“I quite like plants so I needed a bright area where I could put my pots, which I got to do on one wall in the living room. The shelving actually turned out to be one of my favourite design features.”
“We were both working full time, with children, which means we didn’t have any spare time. So Aisling did the project management for us,” says Jonathan. “We had to get planning permission but we were lucky in that it came through really quickly, even Aisling was surprised at the turnaround time.”
“Then we tendered to three or four builders Aisling had worked with in the past. She’d given us a shortlist of contractors she knew were reliable and she could work with. The costings came in above what we were expecting.”
“We met all of them and to be honest it was hard to choose, so we went on price. That builder happened to be working on Aisling’s house at the time too. He was really good. During the build, the building control officer came a few times to check on the work and we had no issues.”
“Aisling organised regular site meetings with ourselves and the builder, which took the stress out of it,” adds Jonathan. “She drew up a RIBA contract for us to sign and she was very good at setting out a payment schedule. When things would be done, we would have a look at it. Then for each stage, on her site visits she would sign off and issue the payment certificates. It was very structured. There was none of the ‘when do we pay for this when do we pay for that’ it was all done on completion of the different stages.”
The insulation and heating upgrades were essential to deliver the warmth and cosiness the couple wanted. They also switched to underfloor heating and went from oil to gas. “We did quite a few things at the same time,” says Jonathan. “I won’t say I have no regrets now with the way gas prices are going, but there’s no doubt the new boiler is a lot more efficient.”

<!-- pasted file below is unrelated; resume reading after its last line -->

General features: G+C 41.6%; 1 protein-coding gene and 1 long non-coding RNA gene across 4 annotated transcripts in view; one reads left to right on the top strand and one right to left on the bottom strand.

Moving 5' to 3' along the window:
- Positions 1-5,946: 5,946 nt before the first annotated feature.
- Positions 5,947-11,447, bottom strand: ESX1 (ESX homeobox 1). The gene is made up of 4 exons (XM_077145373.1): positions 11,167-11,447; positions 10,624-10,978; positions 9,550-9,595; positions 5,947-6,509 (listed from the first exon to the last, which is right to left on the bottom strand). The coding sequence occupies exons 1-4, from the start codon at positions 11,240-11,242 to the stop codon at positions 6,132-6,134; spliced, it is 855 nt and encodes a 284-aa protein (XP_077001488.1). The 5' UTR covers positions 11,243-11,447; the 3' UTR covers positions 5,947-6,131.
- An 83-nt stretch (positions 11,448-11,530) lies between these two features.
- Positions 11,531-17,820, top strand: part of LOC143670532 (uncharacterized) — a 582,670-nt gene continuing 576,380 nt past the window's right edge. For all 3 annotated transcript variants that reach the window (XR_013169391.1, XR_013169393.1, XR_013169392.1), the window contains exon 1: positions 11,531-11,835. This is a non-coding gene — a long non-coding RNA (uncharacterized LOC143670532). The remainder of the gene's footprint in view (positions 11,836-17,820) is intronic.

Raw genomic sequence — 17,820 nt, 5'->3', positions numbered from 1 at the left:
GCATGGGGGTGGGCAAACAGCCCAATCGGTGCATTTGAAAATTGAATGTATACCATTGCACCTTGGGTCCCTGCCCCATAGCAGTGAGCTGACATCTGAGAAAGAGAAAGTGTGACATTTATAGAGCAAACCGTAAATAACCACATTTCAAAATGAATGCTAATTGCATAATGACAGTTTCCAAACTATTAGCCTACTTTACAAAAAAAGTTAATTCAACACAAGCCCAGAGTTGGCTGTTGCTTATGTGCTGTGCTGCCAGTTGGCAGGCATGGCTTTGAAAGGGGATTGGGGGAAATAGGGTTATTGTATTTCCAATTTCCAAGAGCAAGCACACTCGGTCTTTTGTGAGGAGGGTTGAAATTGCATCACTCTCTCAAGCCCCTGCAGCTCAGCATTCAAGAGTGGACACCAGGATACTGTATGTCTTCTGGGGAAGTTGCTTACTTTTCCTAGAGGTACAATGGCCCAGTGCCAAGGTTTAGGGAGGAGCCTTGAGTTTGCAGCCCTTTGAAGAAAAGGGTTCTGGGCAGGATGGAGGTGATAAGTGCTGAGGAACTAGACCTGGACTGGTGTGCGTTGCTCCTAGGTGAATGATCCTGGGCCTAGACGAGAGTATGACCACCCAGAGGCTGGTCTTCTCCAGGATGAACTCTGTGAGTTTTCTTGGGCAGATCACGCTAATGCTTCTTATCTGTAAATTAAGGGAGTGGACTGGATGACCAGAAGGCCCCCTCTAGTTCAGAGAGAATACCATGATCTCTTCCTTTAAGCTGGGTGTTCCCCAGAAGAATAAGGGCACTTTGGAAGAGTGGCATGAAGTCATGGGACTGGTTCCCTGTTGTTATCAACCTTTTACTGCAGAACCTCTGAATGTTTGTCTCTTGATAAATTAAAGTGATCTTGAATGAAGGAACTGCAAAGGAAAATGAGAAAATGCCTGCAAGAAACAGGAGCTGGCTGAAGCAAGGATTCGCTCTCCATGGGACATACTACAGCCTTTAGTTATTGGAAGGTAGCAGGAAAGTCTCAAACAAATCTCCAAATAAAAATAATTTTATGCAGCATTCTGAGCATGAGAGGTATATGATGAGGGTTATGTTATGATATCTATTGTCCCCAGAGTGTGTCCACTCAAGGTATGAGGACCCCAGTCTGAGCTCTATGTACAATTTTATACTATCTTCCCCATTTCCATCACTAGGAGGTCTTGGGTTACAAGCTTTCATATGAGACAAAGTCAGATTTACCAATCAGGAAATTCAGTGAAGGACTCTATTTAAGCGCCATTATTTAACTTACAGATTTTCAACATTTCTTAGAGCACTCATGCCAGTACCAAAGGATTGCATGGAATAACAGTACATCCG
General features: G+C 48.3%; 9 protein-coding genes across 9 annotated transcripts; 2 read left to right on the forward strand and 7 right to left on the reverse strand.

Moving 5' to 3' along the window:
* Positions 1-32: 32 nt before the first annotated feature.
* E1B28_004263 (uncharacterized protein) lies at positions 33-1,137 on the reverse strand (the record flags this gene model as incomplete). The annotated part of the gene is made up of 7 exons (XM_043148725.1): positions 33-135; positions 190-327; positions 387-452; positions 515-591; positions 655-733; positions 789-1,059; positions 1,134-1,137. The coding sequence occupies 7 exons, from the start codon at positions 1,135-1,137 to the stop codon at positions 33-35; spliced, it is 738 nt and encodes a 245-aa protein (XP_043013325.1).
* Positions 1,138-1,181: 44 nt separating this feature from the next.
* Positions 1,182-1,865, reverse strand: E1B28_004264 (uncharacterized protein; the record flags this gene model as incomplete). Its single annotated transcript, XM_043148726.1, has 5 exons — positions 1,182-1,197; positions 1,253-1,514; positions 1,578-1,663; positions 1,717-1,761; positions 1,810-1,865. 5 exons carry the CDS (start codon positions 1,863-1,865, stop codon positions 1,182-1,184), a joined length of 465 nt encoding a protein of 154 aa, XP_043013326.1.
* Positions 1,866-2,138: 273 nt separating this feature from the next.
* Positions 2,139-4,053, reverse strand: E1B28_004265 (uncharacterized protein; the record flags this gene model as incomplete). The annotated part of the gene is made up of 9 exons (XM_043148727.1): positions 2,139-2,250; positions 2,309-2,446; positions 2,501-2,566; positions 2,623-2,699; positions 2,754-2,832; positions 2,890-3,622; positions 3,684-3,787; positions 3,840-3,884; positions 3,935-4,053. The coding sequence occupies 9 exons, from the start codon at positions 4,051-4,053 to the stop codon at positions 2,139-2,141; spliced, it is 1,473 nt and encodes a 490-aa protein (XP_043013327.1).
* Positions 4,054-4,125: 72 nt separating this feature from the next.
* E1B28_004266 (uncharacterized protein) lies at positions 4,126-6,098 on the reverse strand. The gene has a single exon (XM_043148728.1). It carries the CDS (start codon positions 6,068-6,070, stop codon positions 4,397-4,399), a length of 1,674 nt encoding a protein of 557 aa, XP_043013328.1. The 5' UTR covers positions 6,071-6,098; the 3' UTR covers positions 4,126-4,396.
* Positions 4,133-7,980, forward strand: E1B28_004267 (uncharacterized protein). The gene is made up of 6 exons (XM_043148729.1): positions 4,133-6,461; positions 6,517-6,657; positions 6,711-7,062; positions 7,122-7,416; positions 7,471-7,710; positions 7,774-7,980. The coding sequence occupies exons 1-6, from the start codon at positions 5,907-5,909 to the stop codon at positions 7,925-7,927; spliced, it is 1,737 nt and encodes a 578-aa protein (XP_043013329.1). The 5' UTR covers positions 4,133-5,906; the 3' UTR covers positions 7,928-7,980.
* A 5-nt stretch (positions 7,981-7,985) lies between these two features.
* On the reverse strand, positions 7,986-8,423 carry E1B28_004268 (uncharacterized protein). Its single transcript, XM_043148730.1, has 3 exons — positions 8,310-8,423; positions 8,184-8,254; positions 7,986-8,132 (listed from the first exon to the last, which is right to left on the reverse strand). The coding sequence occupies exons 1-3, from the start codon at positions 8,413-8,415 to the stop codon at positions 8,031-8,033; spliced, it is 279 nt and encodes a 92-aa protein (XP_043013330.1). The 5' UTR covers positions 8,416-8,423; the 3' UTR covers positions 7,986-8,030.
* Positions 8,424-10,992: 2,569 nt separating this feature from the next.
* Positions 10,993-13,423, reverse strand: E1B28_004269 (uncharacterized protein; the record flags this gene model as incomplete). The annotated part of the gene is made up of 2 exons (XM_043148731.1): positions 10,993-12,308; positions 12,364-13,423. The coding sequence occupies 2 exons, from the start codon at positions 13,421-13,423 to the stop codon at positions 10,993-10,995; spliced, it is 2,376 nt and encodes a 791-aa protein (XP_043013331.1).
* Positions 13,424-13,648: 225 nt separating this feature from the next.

“We put in loads of insulation in the new part and you really notice it when you’re going from the old part of the 1920s house to the extension, it’s nice and warm.” At the design stage, there were certain things Aisling thought about that the couple hadn’t considered. “We have an overhanging canopy at the back to protect us from overheating as we’re south facing,” says Jonathan. “At the time I’m not entirely sure if I believed Aisling that we needed it but it turned out to be absolutely the case, it does get hot and the overhang does take the edge off the intense summer months.”
“I’m a sun worshipper so it’s perfect for me, it’s definitely never too hot,” adds Emma. “I love that we added windows to the eastern elevation too, which means better quality of light throughout the day, as it now comes from two angles instead of just the one.”
But the windows did cost plenty, and caused some delays. “Because it had to come up from one supplier in the south and it needed a special crane to get it fitted in,” says Jonathan. “That led to delays. That added to the expense too, as did going for two panel doors are opposed to three or four. But we’re really glad we spent on those elements.”
Bathrooms and kitchen